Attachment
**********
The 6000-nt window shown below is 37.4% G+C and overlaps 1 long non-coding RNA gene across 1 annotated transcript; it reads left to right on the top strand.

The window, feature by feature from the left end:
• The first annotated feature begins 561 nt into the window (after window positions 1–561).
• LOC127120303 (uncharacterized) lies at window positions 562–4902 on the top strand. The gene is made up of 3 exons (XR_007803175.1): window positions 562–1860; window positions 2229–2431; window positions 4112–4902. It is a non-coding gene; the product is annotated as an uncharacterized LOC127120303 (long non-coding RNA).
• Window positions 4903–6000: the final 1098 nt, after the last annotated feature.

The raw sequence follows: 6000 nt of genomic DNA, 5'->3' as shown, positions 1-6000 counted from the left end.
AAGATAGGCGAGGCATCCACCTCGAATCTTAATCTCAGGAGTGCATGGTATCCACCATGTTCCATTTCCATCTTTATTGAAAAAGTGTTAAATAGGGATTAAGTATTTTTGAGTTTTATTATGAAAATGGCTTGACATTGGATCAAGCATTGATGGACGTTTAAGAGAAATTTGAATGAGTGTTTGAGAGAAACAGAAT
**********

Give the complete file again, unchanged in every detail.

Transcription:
The 6000-nt window shown below is 37.4% G+C and overlaps 1 long non-coding RNA gene across 1 annotated transcript; it reads left to right on the top strand.

The window, feature by feature from the left end:
• The first annotated feature begins 561 nt into the window (after window positions 1–561).
• LOC127120303 (uncharacterized) lies at window positions 562–4902 on the top strand. The gene is made up of 3 exons (XR_007803175.1): window positions 562–1860; window positions 2229–2431; window positions 4112–4902. It is a non-coding gene; the product is annotated as an uncharacterized LOC127120303 (long non-coding RNA).
• Window positions 4903–6000: the final 1098 nt, after the last annotated feature.

The raw sequence follows: 6000 nt of genomic DNA, 5'->3' as shown, positions 1-6000 counted from the left end.
AAGATAGGCGAGGCATCCACCTCGAATCTTAATCTCAGGAGTGCATGGTATCCACCATGTTCCATTTCCATCTTTATTGAAAAAGTGTTAAATAGGGATTAAGTATTTTTGAGTTTTATTATGAAAATGGCTTGACATTGGATCAAGCATTGATGGACGTTTAAGAGAAATTTGAATGAGTGTTTGAGAGAAACAGAAT